The concept album carries a lot of baggage with it. Invariably, it conjures up images of bloated, cape-wearing prog rock dinosaurs performing 20-minute solos about the summer solstice. In the electronic music world, it usually means that an innovative artist has hit a creative block and is ‘reinventing’ themselves.
In short, the term usually has negative connotations. There are some exceptions however, and Scottish producer Gareth Whitehead’s ‘The Brood’ is the latest work to buck the tendency towards self-indulgence.
Nearly four years in planning and making, as Gareth explains, it is inspired in part by his own background. “I grew up outside Glasgow and when I started to get into electronic music in the late 90s, the Arches and the Art School were the places to go,” he recalls.
Fast forward a decade and a half, and Whitehead and some of his friends run a night at the Club venue in Paisley, the venue for Rubadub’s infamous techno night, Club 69 (which still takes place on a quarterly basis at the same venue).
However this only tells part of Whitehead’s story and he was originally a rave-loathing indie kid. “When I was growing up, I was into Nirvana. They were a big influence on me and I was in a band. I didn’t like rave, I found it too synthetic and it didn’t inspire me. I was well known among my friends for despising electronic music,” he laughs.
By the mid-90s, Gareth had started to tune in to rock acts like Smashing Pumpkins and Marilyn Manson. “They had this energy about them that was similar to electronic acts like The Prodigy and The Chemical Brothers - once I heard ‘Firestarter’ I could make that connection,” he adds.
In 1999, Gareth attended Homelands in Edinburgh. He was there to check the Chemical Brothers, but ended up wandering about and visiting other tents. Soon afterwards, his band dissolved and he started frequenting Glasgow clubs.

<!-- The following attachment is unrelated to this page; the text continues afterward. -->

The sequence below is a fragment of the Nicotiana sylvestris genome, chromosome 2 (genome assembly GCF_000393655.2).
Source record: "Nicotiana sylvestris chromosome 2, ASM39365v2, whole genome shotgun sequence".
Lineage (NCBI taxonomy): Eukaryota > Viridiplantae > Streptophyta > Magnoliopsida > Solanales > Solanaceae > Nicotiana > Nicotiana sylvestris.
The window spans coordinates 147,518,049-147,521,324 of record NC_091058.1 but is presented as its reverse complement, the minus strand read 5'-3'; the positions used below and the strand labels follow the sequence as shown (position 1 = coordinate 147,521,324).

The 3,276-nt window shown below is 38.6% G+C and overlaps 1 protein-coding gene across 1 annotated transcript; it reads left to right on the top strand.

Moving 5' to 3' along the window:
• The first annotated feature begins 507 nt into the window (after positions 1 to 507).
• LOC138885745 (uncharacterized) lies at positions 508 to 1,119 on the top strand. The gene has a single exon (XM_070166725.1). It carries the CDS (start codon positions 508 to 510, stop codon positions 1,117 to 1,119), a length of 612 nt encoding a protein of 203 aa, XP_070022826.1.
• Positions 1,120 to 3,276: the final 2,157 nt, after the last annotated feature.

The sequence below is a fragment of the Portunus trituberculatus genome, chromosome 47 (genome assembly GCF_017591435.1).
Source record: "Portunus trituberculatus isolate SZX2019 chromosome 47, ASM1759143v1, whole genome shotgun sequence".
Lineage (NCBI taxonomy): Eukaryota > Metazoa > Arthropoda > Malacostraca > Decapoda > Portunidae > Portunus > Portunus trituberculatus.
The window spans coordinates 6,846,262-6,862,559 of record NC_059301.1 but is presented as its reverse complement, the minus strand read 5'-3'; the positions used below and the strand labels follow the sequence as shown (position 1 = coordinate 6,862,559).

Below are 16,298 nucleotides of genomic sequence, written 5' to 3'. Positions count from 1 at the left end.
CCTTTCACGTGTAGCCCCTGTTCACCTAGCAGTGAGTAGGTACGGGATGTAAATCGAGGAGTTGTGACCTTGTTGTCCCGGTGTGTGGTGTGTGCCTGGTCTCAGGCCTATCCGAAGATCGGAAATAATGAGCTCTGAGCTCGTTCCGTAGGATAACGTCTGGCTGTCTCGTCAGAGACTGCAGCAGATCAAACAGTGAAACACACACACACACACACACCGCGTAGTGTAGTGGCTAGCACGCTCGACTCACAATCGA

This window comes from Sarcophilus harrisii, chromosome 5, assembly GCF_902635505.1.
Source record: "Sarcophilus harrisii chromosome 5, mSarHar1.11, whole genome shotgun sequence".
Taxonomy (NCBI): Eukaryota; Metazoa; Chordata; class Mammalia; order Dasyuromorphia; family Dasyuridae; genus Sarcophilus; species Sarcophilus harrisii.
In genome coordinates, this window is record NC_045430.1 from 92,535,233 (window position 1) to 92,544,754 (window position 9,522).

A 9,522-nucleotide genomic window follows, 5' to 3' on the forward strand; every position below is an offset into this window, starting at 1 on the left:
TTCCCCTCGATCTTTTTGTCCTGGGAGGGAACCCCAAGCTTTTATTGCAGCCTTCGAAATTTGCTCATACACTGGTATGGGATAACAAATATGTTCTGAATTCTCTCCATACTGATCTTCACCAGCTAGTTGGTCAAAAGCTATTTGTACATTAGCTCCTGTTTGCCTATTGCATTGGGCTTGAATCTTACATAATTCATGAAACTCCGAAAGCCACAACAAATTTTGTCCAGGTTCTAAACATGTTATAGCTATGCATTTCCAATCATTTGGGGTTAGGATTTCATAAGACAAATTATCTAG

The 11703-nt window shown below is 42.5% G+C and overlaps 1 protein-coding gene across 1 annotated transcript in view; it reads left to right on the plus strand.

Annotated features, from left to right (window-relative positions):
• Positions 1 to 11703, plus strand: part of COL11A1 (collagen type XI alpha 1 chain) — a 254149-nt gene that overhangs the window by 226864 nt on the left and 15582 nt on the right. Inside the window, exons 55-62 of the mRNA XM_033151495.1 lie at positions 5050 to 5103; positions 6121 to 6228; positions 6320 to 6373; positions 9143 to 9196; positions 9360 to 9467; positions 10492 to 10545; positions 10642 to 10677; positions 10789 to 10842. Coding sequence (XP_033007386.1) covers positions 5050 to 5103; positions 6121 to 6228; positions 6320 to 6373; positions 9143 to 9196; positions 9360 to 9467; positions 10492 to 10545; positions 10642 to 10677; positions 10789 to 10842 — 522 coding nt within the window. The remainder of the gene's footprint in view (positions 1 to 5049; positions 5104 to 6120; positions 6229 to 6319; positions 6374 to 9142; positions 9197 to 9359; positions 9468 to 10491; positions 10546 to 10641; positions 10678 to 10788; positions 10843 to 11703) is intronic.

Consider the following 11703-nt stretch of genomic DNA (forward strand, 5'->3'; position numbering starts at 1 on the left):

“The other people had jobs or were in college, so I ended up with no one to rely on or fight with,” he says, half-seriously.
For a producer who clearly relishes the solitary life, Whitehead’s approach to this debut album seems strange.
Comprising contributions from some of house and techno’s best-known and most established artists, it includes collaborations with UK veterans Carl Cox and X-Press 2, Chicago house lifers Robert Owens and Marshall Jefferson and original rave and hardcore artists from both sides of the Atlantic in the shape of Adamski and Industrial Strength gabba overlord Lenny Dee.
Does the title refer to the family of legends that Whitehead has gathered around him - his own ‘brood’? “Yes, it could be that. ‘Brood’ is a Scottish word for family and it seemed like an apt name instead of some pretentious collaborative name,” he chuckles, spitting out each syllable.
The other meaning behind the album’s title is the way that it brings together a family of sounds. Spanning the house and techno continuum via Chicago, Detroit and London, it also takes some unexpected turns through UK rave and the underbelly of New York’s harder electronic past.
“It’s more of a history lesson of the genres – it’s deeply rooted in the history of music,” Gareth explains. I didn’t want to re-invent the wheel. If it came out that the music sounded innovative, then brilliant, but the main focus was to write a concept album, to pay homage to the wider house and techno genres and to recreate the music that me and my label (Bullet:Dodge) were inspired by,” he adds.
One of the more interesting contributions comes from Lenny Dee and Frankie Bones. Recorded with Whitehead using hardware equipment, ‘E2X’ marks a departure from Dee’s high-octane, hardcore sound, but its dub techno groove is still peppered with incessant bleeps and piledriving, discordant riffs.
Gareth believes that New York’s role in the development of techno has been overlooked. It’s a valid point as Jeff Mills’ first DJ residency was at a New York club in the early 90s and around the same time, the Synewave label provided a platform for a range of techno artists to start releasing music. Some, including Function, have gone on to have leave an indelible mark on contemporary electronic music.
DJ Mag has nabbed an exclusive stream of Brood. Watch it only via DJ Mag TV.